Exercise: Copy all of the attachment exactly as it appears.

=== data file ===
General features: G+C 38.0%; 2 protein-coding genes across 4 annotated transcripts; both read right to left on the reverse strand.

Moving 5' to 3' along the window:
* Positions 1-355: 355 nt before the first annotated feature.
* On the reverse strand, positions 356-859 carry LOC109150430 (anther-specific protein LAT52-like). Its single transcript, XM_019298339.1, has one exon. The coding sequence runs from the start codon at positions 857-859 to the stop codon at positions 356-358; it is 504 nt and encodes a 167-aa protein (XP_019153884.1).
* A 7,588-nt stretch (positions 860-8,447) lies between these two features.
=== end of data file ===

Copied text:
General features: G+C 38.0%; 2 protein-coding genes across 4 annotated transcripts; both read right to left on the reverse strand.

Moving 5' to 3' along the window:
* Positions 1-355: 355 nt before the first annotated feature.
* On the reverse strand, positions 356-859 carry LOC109150430 (anther-specific protein LAT52-like). Its single transcript, XM_019298339.1, has one exon. The coding sequence runs from the start codon at positions 857-859 to the stop codon at positions 356-358; it is 504 nt and encodes a 167-aa protein (XP_019153884.1).
* A 7,588-nt stretch (positions 860-8,447) lies between these two features.